It’s important that all internal policies match up and you should check all relevant policies, including:
data protection (GDPR)
For example, your internal social media policy should also make it clear there is zero tolerance of sexual harassment at work, including on personal devices.
A formal procedure will be specifically for dealing with sexual harassment complaints, used either:
when one of the informal options for dealing with a complaint does not work
when a formal complaint is raised from the start
Having clear harassment reporting procedures
All employees should feel comfortable reporting any behaviour that makes them, or other employees feel uncomfortable. Employees should be encouraged to report anyone behaving inappropriately at work.
The formal procedure should allow:
both the person who made the complaint and the person they’re complaining about to be accompanied by a trade union representative or a colleague throughout the procedure, if they make a reasonable request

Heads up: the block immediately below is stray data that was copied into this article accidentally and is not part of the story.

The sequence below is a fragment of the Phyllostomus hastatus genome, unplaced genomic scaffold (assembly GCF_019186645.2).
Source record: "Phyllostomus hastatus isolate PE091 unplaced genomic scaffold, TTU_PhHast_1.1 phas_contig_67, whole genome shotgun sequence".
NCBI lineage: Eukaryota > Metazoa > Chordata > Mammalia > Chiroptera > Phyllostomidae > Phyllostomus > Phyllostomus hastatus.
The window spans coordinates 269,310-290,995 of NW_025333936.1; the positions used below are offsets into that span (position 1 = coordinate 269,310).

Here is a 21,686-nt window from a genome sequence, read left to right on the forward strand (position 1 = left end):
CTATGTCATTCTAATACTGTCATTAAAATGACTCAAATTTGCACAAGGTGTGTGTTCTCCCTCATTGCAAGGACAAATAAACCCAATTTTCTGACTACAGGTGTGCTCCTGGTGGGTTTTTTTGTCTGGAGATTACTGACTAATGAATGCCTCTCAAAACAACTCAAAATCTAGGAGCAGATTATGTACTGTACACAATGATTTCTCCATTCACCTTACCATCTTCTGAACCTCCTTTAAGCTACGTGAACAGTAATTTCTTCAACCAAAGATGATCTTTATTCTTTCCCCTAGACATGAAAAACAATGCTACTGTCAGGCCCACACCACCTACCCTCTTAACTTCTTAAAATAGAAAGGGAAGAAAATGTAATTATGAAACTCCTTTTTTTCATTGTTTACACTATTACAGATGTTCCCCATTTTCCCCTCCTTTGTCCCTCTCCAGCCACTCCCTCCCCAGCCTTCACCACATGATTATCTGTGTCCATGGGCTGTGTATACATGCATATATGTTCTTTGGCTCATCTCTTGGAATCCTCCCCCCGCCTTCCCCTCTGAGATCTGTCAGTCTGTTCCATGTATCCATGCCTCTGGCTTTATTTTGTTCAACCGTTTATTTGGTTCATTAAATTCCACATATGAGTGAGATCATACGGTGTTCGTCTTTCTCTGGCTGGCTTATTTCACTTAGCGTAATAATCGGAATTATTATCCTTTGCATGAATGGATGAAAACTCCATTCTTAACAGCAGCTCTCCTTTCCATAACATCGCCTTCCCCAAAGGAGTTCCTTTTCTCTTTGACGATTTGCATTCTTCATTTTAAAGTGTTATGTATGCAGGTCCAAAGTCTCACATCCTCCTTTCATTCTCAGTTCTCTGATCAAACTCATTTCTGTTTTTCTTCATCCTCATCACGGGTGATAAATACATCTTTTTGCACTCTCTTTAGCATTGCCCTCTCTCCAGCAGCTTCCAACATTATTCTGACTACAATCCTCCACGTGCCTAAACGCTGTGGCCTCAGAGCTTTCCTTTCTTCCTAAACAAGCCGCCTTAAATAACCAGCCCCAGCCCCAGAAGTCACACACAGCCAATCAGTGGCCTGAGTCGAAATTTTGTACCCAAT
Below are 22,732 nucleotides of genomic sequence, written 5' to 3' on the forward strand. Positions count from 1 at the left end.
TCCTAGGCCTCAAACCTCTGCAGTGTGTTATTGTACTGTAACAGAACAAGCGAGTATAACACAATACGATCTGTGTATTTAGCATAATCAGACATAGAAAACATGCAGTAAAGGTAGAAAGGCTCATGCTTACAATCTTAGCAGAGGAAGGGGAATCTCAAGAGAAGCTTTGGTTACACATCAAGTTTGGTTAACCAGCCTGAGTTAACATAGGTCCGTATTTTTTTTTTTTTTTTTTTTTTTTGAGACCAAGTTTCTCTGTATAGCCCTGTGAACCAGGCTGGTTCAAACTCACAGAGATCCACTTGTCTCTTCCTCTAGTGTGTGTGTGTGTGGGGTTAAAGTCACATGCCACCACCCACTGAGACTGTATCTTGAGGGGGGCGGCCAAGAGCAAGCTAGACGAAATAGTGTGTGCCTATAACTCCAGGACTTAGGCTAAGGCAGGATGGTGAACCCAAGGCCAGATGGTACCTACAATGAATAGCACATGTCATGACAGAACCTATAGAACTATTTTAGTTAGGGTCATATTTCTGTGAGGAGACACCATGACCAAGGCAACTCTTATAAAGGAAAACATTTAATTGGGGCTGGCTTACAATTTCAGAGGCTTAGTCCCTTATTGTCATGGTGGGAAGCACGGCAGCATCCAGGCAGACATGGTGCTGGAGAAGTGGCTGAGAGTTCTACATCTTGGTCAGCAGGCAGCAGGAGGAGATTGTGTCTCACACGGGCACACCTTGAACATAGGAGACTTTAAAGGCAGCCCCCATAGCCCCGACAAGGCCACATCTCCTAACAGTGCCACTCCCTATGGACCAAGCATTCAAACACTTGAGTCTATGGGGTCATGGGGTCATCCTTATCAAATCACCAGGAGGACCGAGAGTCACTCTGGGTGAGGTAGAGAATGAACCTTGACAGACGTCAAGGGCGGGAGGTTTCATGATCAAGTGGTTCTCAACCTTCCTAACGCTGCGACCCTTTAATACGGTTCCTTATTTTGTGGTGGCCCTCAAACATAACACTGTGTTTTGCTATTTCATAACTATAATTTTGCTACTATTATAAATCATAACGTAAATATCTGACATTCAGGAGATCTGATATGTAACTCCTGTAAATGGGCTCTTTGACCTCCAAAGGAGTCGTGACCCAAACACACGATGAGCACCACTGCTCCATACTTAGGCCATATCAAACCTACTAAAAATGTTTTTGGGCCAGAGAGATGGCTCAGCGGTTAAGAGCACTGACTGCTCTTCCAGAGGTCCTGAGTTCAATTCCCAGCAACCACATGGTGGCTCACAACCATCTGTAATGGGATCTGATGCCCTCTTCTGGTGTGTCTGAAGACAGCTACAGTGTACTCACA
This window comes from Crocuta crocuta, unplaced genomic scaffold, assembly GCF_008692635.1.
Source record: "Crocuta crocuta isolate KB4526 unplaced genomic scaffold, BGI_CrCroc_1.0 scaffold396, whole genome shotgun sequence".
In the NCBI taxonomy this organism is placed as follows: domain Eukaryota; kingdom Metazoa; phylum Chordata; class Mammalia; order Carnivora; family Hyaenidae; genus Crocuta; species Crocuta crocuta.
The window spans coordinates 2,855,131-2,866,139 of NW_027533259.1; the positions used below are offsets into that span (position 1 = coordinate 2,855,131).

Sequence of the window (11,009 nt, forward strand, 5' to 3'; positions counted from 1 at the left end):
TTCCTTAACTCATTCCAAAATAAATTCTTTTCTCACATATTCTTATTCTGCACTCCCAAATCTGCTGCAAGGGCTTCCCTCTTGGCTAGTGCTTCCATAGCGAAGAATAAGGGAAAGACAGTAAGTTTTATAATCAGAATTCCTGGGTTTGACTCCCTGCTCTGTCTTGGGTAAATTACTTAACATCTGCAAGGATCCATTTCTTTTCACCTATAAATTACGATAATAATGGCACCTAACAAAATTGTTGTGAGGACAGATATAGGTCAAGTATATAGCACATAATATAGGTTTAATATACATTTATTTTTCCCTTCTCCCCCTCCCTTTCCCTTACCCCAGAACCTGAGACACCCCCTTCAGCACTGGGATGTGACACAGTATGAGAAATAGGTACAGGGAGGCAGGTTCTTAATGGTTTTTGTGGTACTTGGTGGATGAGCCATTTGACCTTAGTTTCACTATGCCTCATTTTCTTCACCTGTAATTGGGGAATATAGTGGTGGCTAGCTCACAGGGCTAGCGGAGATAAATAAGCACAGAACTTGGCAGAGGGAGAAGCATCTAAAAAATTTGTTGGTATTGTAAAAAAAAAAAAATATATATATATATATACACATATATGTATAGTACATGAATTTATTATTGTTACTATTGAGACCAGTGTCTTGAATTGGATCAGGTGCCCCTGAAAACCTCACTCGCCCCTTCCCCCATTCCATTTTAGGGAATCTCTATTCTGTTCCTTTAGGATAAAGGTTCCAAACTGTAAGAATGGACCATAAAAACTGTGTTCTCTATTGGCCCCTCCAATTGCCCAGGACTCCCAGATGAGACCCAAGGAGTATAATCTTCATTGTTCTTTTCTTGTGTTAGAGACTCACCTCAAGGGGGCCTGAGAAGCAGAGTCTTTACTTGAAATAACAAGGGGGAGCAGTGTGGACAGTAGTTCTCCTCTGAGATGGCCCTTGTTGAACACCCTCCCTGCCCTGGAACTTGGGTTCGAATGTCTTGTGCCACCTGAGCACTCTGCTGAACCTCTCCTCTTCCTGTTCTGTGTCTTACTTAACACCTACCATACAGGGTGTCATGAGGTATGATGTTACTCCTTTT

both the person who made the complaint and the person they’re complaining about to ask for advice from someone at work who’s specially trained to deal with sexual harassment complaints
a right of appeal against a decision after the complaint has been investigated and all the evidence has been heard at a hearing
The formal procedure should also be clear on the process for when disciplinary action might be needed. Either:
the formal procedure includes its own disciplinary process
you use your overall staff disciplinary procedure
Incorporate employee well-being into performance reviews and 1-2-1s